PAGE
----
Blinken called for the military to ‘reverse these actions immediately’
U.S. Secretary of State Antony J. Blinken condemned reports that the Burmese military took control of the country and detained senior leaders—including Aung San Suu Kyi, its de facto leader—and called for the military to “reverse these actions immediately.”
Myawaddy TV, which is controlled by the military, announced the takeover and cited a section of the military-drafted constitution that allows the military to take control in times of national emergency. The presenter said the reason for the takeover was, in part due, to the government’s failure to act on the military’s claims of voter fraud in last November’s election and its failure to postpone the election because of the coronavirus crisis. A state of emergency has been declared for a year.
The National League for Democracy, which is led by Suu Kyi, said in a statement obtained by Reuters that those in the country should reject the military actions.
“The actions of the military are actions to put the country back under a dictatorship,” the statement read. “I urge people not to accept this, to respond and wholeheartedly to protest against the coup by the military.”
Jen Psaki, the White House press secretary, said the U.S. is “alarmed” by reports from Burma. President Biden has been briefed on the unfolding situation by National Security Advisor Jake Sullivan.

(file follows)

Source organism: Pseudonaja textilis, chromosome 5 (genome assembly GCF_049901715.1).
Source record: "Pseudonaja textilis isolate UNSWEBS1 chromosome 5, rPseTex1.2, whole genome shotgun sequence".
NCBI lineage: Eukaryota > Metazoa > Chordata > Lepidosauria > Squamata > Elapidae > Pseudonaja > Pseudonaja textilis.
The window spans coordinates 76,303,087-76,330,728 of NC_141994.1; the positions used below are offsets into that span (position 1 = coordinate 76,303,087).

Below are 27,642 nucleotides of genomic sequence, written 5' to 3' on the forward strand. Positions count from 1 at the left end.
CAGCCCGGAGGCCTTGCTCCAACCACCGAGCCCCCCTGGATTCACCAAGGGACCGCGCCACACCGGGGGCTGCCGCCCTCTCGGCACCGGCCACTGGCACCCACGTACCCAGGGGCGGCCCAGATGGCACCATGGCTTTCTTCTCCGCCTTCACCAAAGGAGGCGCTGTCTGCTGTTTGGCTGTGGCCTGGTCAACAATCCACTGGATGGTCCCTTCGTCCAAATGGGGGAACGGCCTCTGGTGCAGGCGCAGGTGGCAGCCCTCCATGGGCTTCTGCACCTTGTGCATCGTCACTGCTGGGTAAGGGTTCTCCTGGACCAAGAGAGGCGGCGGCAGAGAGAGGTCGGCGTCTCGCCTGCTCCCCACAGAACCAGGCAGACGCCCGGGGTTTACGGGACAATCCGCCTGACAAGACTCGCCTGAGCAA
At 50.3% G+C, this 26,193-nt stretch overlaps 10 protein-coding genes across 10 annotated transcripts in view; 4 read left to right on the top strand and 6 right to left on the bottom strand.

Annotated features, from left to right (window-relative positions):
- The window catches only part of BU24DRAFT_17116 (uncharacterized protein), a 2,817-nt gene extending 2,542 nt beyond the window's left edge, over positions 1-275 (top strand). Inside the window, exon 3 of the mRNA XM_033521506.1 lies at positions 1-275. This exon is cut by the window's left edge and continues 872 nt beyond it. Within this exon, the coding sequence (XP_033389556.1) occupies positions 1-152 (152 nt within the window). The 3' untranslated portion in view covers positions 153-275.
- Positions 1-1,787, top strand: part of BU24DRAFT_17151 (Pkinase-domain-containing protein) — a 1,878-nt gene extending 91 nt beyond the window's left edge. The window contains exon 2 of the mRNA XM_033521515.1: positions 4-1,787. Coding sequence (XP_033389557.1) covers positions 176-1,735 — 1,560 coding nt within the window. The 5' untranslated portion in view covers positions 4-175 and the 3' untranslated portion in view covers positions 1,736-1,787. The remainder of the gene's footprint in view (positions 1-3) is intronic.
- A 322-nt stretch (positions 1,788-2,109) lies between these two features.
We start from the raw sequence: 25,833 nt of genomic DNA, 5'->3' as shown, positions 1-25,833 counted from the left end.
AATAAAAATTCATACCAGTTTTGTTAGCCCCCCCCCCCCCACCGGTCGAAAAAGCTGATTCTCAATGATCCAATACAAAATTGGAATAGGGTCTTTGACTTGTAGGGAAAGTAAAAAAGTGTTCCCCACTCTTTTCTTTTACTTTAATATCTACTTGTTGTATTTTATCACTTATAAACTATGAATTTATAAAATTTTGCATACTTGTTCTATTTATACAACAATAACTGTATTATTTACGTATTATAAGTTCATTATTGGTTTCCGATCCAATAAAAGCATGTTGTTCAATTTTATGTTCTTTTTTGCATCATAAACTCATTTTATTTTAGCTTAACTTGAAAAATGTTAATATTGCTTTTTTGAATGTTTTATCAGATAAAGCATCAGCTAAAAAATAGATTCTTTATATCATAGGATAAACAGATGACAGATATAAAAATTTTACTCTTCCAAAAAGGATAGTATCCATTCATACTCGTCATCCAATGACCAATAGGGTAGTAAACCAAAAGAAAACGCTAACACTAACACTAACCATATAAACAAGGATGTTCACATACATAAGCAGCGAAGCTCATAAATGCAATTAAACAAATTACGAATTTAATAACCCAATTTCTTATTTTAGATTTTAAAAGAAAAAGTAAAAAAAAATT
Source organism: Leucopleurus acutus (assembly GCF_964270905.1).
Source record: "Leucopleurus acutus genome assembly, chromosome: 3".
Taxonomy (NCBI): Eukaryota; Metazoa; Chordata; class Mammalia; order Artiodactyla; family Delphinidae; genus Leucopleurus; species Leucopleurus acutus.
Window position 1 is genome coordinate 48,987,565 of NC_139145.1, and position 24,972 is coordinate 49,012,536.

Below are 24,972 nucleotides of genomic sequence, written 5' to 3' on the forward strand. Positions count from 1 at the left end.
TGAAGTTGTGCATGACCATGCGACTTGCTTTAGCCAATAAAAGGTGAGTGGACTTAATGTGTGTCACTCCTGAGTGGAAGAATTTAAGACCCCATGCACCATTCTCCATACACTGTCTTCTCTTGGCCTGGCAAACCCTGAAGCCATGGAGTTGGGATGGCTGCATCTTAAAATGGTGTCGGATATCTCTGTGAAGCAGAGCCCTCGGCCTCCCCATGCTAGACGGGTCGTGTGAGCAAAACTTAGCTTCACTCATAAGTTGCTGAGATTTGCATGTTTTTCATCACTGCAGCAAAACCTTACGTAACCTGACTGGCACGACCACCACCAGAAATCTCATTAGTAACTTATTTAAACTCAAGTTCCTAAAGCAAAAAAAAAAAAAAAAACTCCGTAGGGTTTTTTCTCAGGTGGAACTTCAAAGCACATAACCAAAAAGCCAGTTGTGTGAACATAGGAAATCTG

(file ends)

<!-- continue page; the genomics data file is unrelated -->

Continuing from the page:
“We continue to affirm our strong support for Burma’s democratic institutions and, in coordination with our regional partners, urge the military and all other parties to adhere to democratic norms and the rule of law, and to release those detained today,” she said. She said the U.S. will “take action against those responsible” if the steps “are not reversed.”
The takeover is a sharp reversal of the partial yet significant progress toward democracy Myanmar made in recent years following five decades of military rule and international isolation that began in 1962. It would also be shocking fall from power for Suu Kyi, who led the democracy struggle despite years under house arrest and and won a Nobel Peace Prize for her efforts. The BBC reported that the country was ruled by the military until reforms began in 2011. The report said that the military did poorly in the November elections and Suu Kyi’s party did “even better than in 2015.”
The military, however, maintains its actions are legally justified, though Suu Kyi’s party spokesman as well as many international observers have said it is in effect a coup. The commander-in-chief of the armed forces, Senior General Min Aung Hlaing, is said to be in control of the country. ABC News reported that he is accused of human rights abuses against the Rohingyas.
In 1989, the military government changed the country’s name from Burma to Myanmar. The U.S. continues to refer to it as Burma. Suu Kyi, has made clear to foreign diplomats: It doesn’t matter if they call her country Myanmar, or its old name, Burma.
Thant Myint-U, a historian of Myanmar, told the New York Times that the doors in the country just opened to a “different, almost certainly darker future.”
“Myanmar is a country already at war with itself, awash in weapons, with millions barely able to feed themselves, deeply divided along religious and ethnic lines,” he said. He continued, “I’m not sure anyone will be able to control what comes next.”
The Associated Press contributed to this report